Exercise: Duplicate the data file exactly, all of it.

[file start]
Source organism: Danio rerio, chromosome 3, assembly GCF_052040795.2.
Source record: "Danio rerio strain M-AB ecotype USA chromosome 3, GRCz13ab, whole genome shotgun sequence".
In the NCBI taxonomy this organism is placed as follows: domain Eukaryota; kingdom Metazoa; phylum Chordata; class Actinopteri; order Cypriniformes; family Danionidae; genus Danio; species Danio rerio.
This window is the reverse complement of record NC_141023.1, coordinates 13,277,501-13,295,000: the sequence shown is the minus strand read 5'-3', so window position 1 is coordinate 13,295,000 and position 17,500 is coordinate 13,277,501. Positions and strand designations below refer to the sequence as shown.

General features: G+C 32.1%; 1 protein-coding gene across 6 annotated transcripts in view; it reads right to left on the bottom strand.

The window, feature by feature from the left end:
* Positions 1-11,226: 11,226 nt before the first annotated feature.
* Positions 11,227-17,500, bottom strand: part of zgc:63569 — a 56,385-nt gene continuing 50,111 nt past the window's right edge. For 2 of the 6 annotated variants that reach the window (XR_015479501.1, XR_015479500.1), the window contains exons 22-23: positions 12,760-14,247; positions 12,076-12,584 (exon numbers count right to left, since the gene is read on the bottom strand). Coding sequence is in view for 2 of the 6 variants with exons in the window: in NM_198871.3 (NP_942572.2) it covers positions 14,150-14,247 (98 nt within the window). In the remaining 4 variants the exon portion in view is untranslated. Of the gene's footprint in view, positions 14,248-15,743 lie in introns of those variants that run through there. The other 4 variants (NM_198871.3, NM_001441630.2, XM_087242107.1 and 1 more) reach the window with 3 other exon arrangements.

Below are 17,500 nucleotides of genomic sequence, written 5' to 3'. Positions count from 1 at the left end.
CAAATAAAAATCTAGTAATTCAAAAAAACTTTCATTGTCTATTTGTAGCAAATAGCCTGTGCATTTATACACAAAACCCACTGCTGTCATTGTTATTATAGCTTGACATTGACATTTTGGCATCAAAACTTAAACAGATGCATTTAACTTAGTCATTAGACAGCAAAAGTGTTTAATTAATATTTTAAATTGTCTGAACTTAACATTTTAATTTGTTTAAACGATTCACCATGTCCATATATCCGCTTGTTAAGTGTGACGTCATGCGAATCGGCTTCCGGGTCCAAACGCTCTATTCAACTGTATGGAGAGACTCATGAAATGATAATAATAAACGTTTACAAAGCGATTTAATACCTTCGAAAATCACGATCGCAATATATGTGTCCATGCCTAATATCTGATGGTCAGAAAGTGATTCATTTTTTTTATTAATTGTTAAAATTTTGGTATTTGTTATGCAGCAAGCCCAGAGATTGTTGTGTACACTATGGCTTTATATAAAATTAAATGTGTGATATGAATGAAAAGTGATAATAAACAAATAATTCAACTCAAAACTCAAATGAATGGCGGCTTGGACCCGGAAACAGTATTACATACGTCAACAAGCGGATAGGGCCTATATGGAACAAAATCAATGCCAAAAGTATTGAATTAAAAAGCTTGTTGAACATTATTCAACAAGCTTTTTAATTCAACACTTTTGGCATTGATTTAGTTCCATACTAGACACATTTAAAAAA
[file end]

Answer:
Source organism: Danio rerio, chromosome 3, assembly GCF_052040795.2.
Source record: "Danio rerio strain M-AB ecotype USA chromosome 3, GRCz13ab, whole genome shotgun sequence".
In the NCBI taxonomy this organism is placed as follows: domain Eukaryota; kingdom Metazoa; phylum Chordata; class Actinopteri; order Cypriniformes; family Danionidae; genus Danio; species Danio rerio.
This window is the reverse complement of record NC_141023.1, coordinates 13,277,501-13,295,000: the sequence shown is the minus strand read 5'-3', so window position 1 is coordinate 13,295,000 and position 17,500 is coordinate 13,277,501. Positions and strand designations below refer to the sequence as shown.

General features: G+C 32.1%; 1 protein-coding gene across 6 annotated transcripts in view; it reads right to left on the bottom strand.

The window, feature by feature from the left end:
* Positions 1-11,226: 11,226 nt before the first annotated feature.
* Positions 11,227-17,500, bottom strand: part of zgc:63569 — a 56,385-nt gene continuing 50,111 nt past the window's right edge. For 2 of the 6 annotated variants that reach the window (XR_015479501.1, XR_015479500.1), the window contains exons 22-23: positions 12,760-14,247; positions 12,076-12,584 (exon numbers count right to left, since the gene is read on the bottom strand). Coding sequence is in view for 2 of the 6 variants with exons in the window: in NM_198871.3 (NP_942572.2) it covers positions 14,150-14,247 (98 nt within the window). In the remaining 4 variants the exon portion in view is untranslated. Of the gene's footprint in view, positions 14,248-15,743 lie in introns of those variants that run through there. The other 4 variants (NM_198871.3, NM_001441630.2, XM_087242107.1 and 1 more) reach the window with 3 other exon arrangements.

Below are 17,500 nucleotides of genomic sequence, written 5' to 3'. Positions count from 1 at the left end.
CAAATAAAAATCTAGTAATTCAAAAAAACTTTCATTGTCTATTTGTAGCAAATAGCCTGTGCATTTATACACAAAACCCACTGCTGTCATTGTTATTATAGCTTGACATTGACATTTTGGCATCAAAACTTAAACAGATGCATTTAACTTAGTCATTAGACAGCAAAAGTGTTTAATTAATATTTTAAATTGTCTGAACTTAACATTTTAATTTGTTTAAACGATTCACCATGTCCATATATCCGCTTGTTAAGTGTGACGTCATGCGAATCGGCTTCCGGGTCCAAACGCTCTATTCAACTGTATGGAGAGACTCATGAAATGATAATAATAAACGTTTACAAAGCGATTTAATACCTTCGAAAATCACGATCGCAATATATGTGTCCATGCCTAATATCTGATGGTCAGAAAGTGATTCATTTTTTTTATTAATTGTTAAAATTTTGGTATTTGTTATGCAGCAAGCCCAGAGATTGTTGTGTACACTATGGCTTTATATAAAATTAAATGTGTGATATGAATGAAAAGTGATAATAAACAAATAATTCAACTCAAAACTCAAATGAATGGCGGCTTGGACCCGGAAACAGTATTACATACGTCAACAAGCGGATAGGGCCTATATGGAACAAAATCAATGCCAAAAGTATTGAATTAAAAAGCTTGTTGAACATTATTCAACAAGCTTTTTAATTCAACACTTTTGGCATTGATTTAGTTCCATACTAGACACATTTAAAAAA